A defect in the mechanics of motors that build tiny cellular hairs is the basis of a serious genetic disorder, according to researchers at UC Davis and Simon Fraser University, Canada. Bardet-Biedl syndrome (BBS), affecting about one in 100,000 births, includes progressive blindness, extra or fused fingers and toes, kidney disease and learning difficulties, among other problems.
Products of genes linked to the syndrome coordinate mobile, cargo-carrying motor proteins within the cilia, tiny hairs found on the surface of cells, according to graduate student Guangshuo Ou, postgraduate researcher Joshua Snow and Jonathan Scholey, professor of molecular and cellular biology at UC Davis, and postdoctoral researcher Oliver Blacque and Professor Michel Leroux at Simon Fraser University.
Cilia are found on cells throughout the body, from the retina of the eye to the nose, lung and kidneys, said Ou, who is first author on the study. A variety of human diseases have been shown to be directly linked to defects in cilia, he said. The structure of cilia has been preserved across hundreds of millions of years of evolution -- allowing researchers to study essentially the same genes in an animal as simple as the soil roundworm, Caenorhabditis elegans.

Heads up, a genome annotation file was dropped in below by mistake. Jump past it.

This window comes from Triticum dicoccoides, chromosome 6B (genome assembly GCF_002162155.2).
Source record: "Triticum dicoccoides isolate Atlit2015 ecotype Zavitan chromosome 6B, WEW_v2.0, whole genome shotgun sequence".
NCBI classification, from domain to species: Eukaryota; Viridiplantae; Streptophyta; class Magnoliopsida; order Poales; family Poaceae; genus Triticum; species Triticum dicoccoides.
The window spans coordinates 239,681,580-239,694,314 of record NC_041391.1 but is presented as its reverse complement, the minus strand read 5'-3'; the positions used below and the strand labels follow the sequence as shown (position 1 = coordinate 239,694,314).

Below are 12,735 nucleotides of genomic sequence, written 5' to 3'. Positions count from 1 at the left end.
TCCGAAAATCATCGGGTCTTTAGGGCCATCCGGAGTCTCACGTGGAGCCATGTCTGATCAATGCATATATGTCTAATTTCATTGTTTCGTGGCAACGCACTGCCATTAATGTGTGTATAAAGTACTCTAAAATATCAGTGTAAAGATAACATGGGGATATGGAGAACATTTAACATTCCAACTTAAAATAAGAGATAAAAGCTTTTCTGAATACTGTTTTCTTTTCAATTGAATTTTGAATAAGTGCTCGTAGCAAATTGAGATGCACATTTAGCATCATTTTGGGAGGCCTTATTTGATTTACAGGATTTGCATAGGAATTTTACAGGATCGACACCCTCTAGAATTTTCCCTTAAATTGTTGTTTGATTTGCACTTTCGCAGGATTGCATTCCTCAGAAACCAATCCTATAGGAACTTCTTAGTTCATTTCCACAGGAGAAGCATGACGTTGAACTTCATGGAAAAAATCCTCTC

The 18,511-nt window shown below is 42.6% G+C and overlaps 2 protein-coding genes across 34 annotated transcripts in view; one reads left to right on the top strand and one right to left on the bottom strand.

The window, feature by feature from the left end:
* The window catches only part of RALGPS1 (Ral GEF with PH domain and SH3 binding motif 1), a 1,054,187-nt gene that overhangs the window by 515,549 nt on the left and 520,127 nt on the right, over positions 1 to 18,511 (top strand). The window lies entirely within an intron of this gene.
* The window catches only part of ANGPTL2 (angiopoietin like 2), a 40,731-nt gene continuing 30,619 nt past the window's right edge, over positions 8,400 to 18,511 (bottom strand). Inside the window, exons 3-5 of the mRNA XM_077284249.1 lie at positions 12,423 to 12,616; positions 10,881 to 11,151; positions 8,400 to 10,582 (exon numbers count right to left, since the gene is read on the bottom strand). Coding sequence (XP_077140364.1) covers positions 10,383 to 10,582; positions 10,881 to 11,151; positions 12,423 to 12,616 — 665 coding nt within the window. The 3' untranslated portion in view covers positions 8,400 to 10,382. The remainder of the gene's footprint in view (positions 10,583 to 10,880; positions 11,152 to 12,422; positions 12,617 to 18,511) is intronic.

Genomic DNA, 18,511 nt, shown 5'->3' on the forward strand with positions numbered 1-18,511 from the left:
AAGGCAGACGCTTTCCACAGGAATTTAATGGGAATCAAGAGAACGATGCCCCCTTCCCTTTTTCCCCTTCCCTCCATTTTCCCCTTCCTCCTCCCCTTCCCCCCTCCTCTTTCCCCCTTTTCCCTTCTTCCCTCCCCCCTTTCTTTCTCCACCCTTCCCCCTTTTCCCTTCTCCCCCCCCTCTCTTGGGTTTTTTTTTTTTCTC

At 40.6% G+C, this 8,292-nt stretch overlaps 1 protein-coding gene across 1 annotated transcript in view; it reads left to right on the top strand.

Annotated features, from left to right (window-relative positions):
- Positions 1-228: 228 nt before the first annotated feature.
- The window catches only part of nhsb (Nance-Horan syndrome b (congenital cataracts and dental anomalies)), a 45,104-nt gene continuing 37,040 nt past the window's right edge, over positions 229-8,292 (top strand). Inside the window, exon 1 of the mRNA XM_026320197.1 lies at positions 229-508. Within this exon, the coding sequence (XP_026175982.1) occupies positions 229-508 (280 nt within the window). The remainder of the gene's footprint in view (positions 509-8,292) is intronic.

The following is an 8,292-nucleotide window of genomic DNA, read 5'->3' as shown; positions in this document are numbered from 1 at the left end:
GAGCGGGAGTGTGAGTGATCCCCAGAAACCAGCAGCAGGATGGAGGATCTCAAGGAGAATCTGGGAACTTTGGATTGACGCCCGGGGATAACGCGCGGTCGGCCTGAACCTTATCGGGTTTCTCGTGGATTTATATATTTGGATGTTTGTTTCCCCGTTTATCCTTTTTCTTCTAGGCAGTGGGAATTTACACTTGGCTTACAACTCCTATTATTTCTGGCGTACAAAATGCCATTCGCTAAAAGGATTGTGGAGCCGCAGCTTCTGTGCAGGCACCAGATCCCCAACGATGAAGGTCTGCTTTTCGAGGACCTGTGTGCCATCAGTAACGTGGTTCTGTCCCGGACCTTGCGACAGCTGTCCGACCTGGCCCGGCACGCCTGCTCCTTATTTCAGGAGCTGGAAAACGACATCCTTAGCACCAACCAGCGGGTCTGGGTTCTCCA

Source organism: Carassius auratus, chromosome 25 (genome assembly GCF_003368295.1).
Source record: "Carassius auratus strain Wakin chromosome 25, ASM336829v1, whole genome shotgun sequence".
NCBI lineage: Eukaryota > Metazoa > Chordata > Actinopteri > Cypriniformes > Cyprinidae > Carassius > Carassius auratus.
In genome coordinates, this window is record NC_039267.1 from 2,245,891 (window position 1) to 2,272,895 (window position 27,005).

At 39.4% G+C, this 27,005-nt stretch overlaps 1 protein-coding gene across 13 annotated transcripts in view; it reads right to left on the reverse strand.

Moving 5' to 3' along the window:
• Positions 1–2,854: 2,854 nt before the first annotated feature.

Scholey's laboratory at the UC Davis Center for Genetics and Development uses the worms to directly observe the movement of motor proteins in cilia. The worms have cilia-coated cells in sensory pits near their mouths. Without functioning cilia, they lose their sense of smell.
The cilia are built and maintained by a system of motor proteins called kinesins that carry material from the base to the tip, walking along a protein microtubule. Two different kinesins, Kinesin-II and OSM-3, are required for efficient transport.
By studying worms lacking specific genes, the researchers showed that two genes associated with BBS, BBS-7 and BBS-8, and a third called DYF-1, allow the motor proteins to work together.
"They act as regulators of this subtle coordination," Scholey said.